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PROFILE NASIM BEG
COLUMN FOR THE RECORD
INSTITUTION PROFILE PRESTON UNIVERSITY
SOCIETY SHORTAGE OF WATER
INTERVIEW SAFAR ALI KARAMALI LAKHANI

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NASIM BEG

 

By SHABBIR H. KAZMI
May 26 - Jun 01, 2003

 

 

Nasim Beg is at present Chief Executive Officer of Arif Habib Investment Limited. He was instrumental in setting up this mutual fund company. Prior to this he worked for National Investment Trust (NIT). He played an active part in the turnaround of NIT. He has over 32 years of experience out of which 16 years pertain to financial sector working abroad as well as in Pakistan. He is on the Board of Directors of a number of companies. He is also a member of the Executive Committee of the Mutual Funds Association of Pakistan. Nasim is a Chartered Accountant by profession. He completed his articleship with A. F. Ferguson & Company and stayed there from 1965 to 1970.

PAGE: The KSE-100 index has crossed 3,000 level, what will be its future direction?

NASIM BEG: Looking at the strong economic fundamentals, earnings potential of listed companies and the prevailing liquidity, the index is expected to continue its upward movement. Saying this, I also believe that we will experience minor ups and downs, as day-to-day market sentiments impact prices on an ongoing basis. Most of the scrips are still trading at below the average historic earnings multiples. Almost all the volume leaders still offer very attractive dividend yields. Therefore, more funds are expected to flow to equities market. With the further improvement in corporate earnings dividend yields are expected to remain attractive despite the hike in prices of scrips.

PAGE: Is there any difference in rallies of nineties and present euphoria?

NASIM: The single but most visible difference is that foreign fund managers drove rallies of nineties. Whereas, present increase, I would not call it euphoria, is mainly due to the active participation of domestic institutional and retail investors. As almost all other investment options offer much lower return than that offered by the quality equities, investors are now investing more and more funds in the equity market. The other, also very important difference, is that in the nineties investors bought shares without properly looking at the earnings potential of those companies. Today the investors ask questions about track record, future plans and earnings potential. The credit for the better equity environment goes to much better regulation and disclosure requirements as well as the better quality research published by brokerage houses.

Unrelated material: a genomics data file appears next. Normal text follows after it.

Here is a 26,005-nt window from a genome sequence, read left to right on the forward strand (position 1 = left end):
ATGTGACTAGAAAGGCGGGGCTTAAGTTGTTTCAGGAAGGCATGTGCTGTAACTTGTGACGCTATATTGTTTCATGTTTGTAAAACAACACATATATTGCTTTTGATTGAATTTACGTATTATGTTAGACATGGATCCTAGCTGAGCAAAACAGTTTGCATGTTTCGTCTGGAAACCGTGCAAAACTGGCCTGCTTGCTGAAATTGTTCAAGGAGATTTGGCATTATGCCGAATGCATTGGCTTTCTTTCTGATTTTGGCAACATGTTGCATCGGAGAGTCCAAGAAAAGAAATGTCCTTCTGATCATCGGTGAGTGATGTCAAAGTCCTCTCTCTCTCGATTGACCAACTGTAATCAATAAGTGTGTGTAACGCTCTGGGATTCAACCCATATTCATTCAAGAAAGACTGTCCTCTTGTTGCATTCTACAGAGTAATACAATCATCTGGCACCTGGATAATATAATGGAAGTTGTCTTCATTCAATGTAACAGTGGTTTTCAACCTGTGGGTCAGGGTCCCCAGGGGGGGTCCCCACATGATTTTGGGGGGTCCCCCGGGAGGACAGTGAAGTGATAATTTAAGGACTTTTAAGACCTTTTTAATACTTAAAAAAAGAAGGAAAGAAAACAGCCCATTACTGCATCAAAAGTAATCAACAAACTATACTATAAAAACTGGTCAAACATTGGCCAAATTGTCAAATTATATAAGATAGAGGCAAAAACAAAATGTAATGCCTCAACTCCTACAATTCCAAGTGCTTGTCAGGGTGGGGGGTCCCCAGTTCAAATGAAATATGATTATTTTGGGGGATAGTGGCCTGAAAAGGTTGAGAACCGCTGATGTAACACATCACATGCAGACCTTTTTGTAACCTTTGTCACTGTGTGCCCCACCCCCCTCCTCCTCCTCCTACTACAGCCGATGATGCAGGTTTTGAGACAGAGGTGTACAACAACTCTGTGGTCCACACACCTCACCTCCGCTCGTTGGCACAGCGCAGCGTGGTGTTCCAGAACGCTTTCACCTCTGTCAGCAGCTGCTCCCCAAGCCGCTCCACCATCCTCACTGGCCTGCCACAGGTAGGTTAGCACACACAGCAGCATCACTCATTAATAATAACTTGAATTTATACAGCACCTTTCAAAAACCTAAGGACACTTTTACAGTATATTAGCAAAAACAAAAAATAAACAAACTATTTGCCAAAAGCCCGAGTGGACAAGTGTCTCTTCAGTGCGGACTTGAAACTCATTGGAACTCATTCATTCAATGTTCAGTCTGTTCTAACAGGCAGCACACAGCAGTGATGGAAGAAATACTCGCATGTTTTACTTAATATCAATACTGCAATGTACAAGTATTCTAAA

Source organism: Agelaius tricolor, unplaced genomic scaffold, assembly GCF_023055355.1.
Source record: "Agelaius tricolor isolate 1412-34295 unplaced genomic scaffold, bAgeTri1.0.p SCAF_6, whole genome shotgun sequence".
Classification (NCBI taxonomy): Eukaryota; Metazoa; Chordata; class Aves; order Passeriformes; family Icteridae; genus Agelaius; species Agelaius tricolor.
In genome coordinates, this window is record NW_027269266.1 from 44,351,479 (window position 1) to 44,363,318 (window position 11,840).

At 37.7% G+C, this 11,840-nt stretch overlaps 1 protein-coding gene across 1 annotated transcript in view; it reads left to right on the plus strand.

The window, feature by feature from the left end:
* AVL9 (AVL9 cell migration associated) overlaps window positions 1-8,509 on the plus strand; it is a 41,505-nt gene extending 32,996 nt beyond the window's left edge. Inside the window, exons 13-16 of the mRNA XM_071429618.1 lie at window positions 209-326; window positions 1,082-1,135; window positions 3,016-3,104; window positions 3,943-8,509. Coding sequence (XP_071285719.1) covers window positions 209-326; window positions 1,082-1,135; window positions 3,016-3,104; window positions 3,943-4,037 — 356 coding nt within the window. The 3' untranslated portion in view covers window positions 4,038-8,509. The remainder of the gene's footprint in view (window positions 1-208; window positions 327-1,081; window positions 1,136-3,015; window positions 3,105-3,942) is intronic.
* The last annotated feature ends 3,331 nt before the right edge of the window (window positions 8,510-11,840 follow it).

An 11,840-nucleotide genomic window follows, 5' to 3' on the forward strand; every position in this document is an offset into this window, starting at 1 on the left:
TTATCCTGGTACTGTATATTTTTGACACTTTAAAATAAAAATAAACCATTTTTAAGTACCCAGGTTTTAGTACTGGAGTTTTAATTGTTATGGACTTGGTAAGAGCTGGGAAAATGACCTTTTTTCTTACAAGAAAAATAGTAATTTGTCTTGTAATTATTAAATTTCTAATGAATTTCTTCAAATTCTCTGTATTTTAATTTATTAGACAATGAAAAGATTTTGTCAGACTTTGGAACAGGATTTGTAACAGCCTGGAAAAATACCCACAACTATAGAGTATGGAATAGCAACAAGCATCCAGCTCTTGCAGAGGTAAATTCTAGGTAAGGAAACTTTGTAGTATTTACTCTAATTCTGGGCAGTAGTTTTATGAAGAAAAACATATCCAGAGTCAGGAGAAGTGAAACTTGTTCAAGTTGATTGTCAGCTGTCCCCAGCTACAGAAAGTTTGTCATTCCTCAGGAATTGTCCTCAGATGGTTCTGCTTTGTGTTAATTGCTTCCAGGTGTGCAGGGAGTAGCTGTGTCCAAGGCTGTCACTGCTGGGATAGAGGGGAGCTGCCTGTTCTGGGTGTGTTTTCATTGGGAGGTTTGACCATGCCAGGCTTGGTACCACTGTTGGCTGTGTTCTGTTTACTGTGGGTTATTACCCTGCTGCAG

PAGE: Why there has been constant increase in the prices of volume leaders?

NASIM: The prices till about a year and a half ago were trading at very low levels around multiples of three times earnings. The overall confidence level was very low. With the markedly improved political and economic conditions today, the earnings multiple has come up to around eight times still at a discount to our historical average. Add to this the robust earnings growth, the prices are still very attractive. Investors are looking at high dividend yields in context of the very low fixed income returns on debt securities and deposits etc. In addition to this, there is a large amount of liquidity chasing a few scrips. The general perception is that the number of quality large capitalisation scrips can be counted on ones fingers. The market float of large-cap companies still is small.

PAGE: How the supply of scrips offering modest dividend yield can be increased?

NASIM: The GoP is keen in pursuing its privatisation policy. However, although the process started about fifteen years ago, it has not moved at the desired pace due to various factors. In the prevailing circumstances, the preferred policy would be to list all the state-owned enterprises and off load a part of the GoP holding through stock exchanges. This will help the GoP to realize funds from sale of shares of these entities and still retain the management control pending ultimate sale to strategic investors as and when all other arrangements are complete. The GoP has off load only 12.5% shares of PTCL. The State Bank has a policy, requiring all the commercial banks incorporated in Pakistan to be listed on the local stock exchanges. However, Allied Bank of Pakistan, Habib Bank, United Bank and some smaller banks are yet to be listed. The Government has recently announced a policy to offer shares of OGDC and other entities, including the Pakistan Steel Mill through the exchanges. This is a good policy.

PAGE: Earlier you talked about creating awareness among the investors, what more should be done to create awareness among the masses?

NASIM: Pakistan experienced two major financial scams of investment companies and cooperatives; in addition we also had a not-so-talked- about scam of siphoning off by many listed companies as I said earlier, set up for the wrong reasons. The bulk of the blame must lie on the then regulators who slept and did not take any corrective measures; a lot of blame also goes to investors for being driven by greed. The regulators today, both the State Bank and the SECP, have improved considerably.

The Mutual Fund Association (MUFAP) has decided to launch an awareness programme. We want investors to take informed decisions and assume a well-calculated risk in line with their risk taking capacity. Our company, Arif Habib Investments is also running awareness programmes on its own and we have a fair amount of investor education material on our website. We also run training seminars for our investment facilitators.